The bias is intended to be 2.5v isn't it? I'm confused.
5 amps. Should be well over enough.
Using the MIDI Shield, through the op amp circuit (10x gain & 4.7x gain, 5V supply), it has a raspy kind of distortion, but only on the glissando (I had to look that word up smiley ), not the individual notes.
Using a phone outputting a 900 Hz test signal though the op amp circuit (10x gain, 5V supply), there is no audible distortion. how high did you crank the volume on this test signal? Was it at least equal to the MIDI shield test?
Using an iPod to play music through the opamp circuit (10x gain, 5V supply), there is no audible distortion. How high did you crank the volume for this test? Was it at least equal to the MIDI shield test?
The MIDI shield, when hooked directly to the power amp, does not cause audible distortion.
Placing soft foam underneath the speakers does not improve the distortion, so it's not caused by the speaker rattling on something hard.
Just tested this again to confirm.- With the gain of the power amp set to 0 and 10x gain in the op amp circuit (1M/100k) distortion DOES occur near the upper limits of the signal volume.When I tested this before I must have had the gain of the power amp set above zero. I was able to make the tone painfully loud without any distortion.
According to my theory, setting the power amp gain above 0 would make the distortion occur at a lower volume on your phone, but about the same audio volume.
Just to be clear, the numbers you are using for the gain of the op amp, are those dB values or the volume setting values? I think they're dB.
Using the frequency generator app, use a moderate volume (no audible distortion) to establish a baseline for comparison. The input should be a clean sine wave, and the output should be a sine wave with a high frequency triangle wave superimposed on it, like what was in the video. Take note of the peak-to-peak value of the input & output, the maximum value of the input (especially if it's more than 3V), the gain setting of the power amp (in dB), and whether there is any clipping or other oddity on the output.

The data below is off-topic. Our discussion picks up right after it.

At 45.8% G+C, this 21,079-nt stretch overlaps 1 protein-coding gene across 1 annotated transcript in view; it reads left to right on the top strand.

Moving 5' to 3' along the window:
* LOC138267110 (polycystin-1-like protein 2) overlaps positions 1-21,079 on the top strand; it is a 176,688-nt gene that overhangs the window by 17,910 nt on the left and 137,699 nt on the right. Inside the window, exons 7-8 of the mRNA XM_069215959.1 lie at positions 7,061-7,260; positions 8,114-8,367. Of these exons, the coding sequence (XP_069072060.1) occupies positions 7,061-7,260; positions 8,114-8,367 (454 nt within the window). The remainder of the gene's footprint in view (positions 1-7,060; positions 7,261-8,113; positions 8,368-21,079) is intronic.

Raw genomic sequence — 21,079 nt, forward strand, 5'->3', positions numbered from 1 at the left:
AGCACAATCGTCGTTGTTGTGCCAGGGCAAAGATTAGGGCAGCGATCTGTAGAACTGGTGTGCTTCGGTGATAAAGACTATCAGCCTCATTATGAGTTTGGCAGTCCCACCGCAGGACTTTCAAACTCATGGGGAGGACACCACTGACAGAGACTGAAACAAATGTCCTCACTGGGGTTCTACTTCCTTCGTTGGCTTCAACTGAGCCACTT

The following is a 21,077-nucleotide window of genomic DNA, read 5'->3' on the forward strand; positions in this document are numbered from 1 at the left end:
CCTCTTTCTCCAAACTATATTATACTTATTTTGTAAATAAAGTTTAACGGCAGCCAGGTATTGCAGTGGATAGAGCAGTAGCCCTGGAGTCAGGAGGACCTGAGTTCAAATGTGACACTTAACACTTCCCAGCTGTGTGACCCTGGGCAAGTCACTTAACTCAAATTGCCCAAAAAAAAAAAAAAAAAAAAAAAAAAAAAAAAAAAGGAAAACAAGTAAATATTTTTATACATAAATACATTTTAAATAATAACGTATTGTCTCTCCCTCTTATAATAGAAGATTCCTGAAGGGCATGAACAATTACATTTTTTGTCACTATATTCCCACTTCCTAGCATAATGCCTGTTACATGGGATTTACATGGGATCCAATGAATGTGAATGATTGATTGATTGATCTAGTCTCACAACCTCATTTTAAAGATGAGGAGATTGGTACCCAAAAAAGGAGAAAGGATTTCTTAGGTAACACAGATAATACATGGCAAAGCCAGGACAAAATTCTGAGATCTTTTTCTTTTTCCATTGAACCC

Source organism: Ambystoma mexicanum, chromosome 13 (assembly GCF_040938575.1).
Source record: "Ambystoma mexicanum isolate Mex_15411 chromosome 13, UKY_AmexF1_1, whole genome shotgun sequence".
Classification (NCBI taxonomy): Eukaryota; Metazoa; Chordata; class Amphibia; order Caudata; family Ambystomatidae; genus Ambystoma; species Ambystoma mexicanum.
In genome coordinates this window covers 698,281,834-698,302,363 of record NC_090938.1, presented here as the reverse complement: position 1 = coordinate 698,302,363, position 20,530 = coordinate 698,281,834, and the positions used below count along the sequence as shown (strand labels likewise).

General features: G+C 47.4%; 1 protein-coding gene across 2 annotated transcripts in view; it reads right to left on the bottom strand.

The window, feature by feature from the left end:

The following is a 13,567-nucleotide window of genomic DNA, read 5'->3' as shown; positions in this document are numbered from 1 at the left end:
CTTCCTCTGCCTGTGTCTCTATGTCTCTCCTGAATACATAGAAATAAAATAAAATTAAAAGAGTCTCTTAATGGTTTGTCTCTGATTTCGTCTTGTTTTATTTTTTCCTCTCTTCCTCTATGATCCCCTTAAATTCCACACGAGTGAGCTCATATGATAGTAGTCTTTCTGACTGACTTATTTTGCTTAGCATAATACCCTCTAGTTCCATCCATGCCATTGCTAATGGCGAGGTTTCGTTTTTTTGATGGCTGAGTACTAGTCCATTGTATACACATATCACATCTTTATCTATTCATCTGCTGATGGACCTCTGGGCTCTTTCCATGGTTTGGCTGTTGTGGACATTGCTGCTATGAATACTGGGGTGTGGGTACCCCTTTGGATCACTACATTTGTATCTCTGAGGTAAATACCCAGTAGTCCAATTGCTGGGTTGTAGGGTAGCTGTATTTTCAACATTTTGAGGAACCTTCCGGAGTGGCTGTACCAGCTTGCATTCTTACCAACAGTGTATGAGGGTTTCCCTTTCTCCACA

Do not use the op amp circuit for these tests.
dB. Assuming setting 60 = 30dB, setting 30 = 0dB etc.
The output certainly seems odd though there is no audible distortion, at any setting, without the op amp in the circuit.https://drive.google.com/file/d/0BxhYs4r5NIW6eHd1UGMtZ2ZQUTg/edit?usp=sharingBlue is the input, yellow the output.This is with max phone volume and max power amp gain. Decreasing the volume on the phone causes the ouput to more and more resemble a sine wave until about 60% where it looks perfect. Anything past that causes the flattening on the negative side though I don't notice any distortion aurally.The same sort of flattening on the lower side occurs when the midi shield is connected as well and maybe some on the top too.https://drive.google.com/folderview?id=0BxhYs4r5NIW6aDBaUmlNYVc2LTQ&usp=sharing
The Vpk-pk of the output of the power amp during the "glissando" , with the attack velocity at max and no op amp in the circuit (audible distortion) being ~13v leads me to believe that the output of the power amp is being over-driven. Though that doesn't explain why there would be distortion with the op amp in the circuit with a gain of 10, the attack velocity at 60, and the power amp gain at 0. I just measured this and the Vpk-pk of the output of the power amp is ~2.4v.
I'm thinking now that during some tests, the input of the power amp is being over-driven and during others, the output is being over-driven. I'll do a more detailed analysis of this scenario tomorrow.